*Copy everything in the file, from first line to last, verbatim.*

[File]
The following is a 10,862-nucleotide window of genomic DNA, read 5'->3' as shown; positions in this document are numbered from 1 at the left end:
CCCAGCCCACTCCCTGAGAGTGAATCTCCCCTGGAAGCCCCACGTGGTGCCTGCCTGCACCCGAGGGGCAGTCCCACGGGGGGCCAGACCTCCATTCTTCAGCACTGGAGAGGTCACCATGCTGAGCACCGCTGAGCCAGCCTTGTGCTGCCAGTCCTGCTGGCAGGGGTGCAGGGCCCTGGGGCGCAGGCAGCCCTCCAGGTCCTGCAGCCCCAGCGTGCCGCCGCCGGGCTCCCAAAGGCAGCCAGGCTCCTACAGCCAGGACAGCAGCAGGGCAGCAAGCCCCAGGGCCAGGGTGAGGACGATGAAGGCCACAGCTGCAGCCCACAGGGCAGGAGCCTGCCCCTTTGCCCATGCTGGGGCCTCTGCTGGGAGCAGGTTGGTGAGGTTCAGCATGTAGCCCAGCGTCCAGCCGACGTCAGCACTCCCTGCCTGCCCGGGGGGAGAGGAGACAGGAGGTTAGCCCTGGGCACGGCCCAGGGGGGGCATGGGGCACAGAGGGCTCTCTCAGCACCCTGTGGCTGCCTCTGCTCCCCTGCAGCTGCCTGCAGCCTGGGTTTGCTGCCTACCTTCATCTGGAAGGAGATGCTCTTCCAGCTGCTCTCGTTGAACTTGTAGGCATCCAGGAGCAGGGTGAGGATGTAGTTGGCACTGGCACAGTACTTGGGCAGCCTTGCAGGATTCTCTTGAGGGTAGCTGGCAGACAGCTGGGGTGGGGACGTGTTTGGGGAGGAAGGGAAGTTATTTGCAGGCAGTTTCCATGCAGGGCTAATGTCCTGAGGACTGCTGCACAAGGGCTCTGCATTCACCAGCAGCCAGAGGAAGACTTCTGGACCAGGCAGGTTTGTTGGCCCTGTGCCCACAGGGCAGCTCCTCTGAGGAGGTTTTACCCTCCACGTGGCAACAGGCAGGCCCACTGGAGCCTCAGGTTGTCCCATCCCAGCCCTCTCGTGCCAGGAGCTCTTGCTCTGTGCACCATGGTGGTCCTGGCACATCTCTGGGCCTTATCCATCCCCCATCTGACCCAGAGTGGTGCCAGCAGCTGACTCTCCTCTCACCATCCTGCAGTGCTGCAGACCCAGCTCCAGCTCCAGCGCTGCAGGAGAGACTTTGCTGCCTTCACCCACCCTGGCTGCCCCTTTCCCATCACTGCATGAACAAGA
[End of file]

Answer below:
The following is a 10,862-nucleotide window of genomic DNA, read 5'->3' as shown; positions in this document are numbered from 1 at the left end:
CCCAGCCCACTCCCTGAGAGTGAATCTCCCCTGGAAGCCCCACGTGGTGCCTGCCTGCACCCGAGGGGCAGTCCCACGGGGGGCCAGACCTCCATTCTTCAGCACTGGAGAGGTCACCATGCTGAGCACCGCTGAGCCAGCCTTGTGCTGCCAGTCCTGCTGGCAGGGGTGCAGGGCCCTGGGGCGCAGGCAGCCCTCCAGGTCCTGCAGCCCCAGCGTGCCGCCGCCGGGCTCCCAAAGGCAGCCAGGCTCCTACAGCCAGGACAGCAGCAGGGCAGCAAGCCCCAGGGCCAGGGTGAGGACGATGAAGGCCACAGCTGCAGCCCACAGGGCAGGAGCCTGCCCCTTTGCCCATGCTGGGGCCTCTGCTGGGAGCAGGTTGGTGAGGTTCAGCATGTAGCCCAGCGTCCAGCCGACGTCAGCACTCCCTGCCTGCCCGGGGGGAGAGGAGACAGGAGGTTAGCCCTGGGCACGGCCCAGGGGGGGCATGGGGCACAGAGGGCTCTCTCAGCACCCTGTGGCTGCCTCTGCTCCCCTGCAGCTGCCTGCAGCCTGGGTTTGCTGCCTACCTTCATCTGGAAGGAGATGCTCTTCCAGCTGCTCTCGTTGAACTTGTAGGCATCCAGGAGCAGGGTGAGGATGTAGTTGGCACTGGCACAGTACTTGGGCAGCCTTGCAGGATTCTCTTGAGGGTAGCTGGCAGACAGCTGGGGTGGGGACGTGTTTGGGGAGGAAGGGAAGTTATTTGCAGGCAGTTTCCATGCAGGGCTAATGTCCTGAGGACTGCTGCACAAGGGCTCTGCATTCACCAGCAGCCAGAGGAAGACTTCTGGACCAGGCAGGTTTGTTGGCCCTGTGCCCACAGGGCAGCTCCTCTGAGGAGGTTTTACCCTCCACGTGGCAACAGGCAGGCCCACTGGAGCCTCAGGTTGTCCCATCCCAGCCCTCTCGTGCCAGGAGCTCTTGCTCTGTGCACCATGGTGGTCCTGGCACATCTCTGGGCCTTATCCATCCCCCATCTGACCCAGAGTGGTGCCAGCAGCTGACTCTCCTCTCACCATCCTGCAGTGCTGCAGACCCAGCTCCAGCTCCAGCGCTGCAGGAGAGACTTTGCTGCCTTCACCCACCCTGGCTGCCCCTTTCCCATCACTGCATGAACAAGA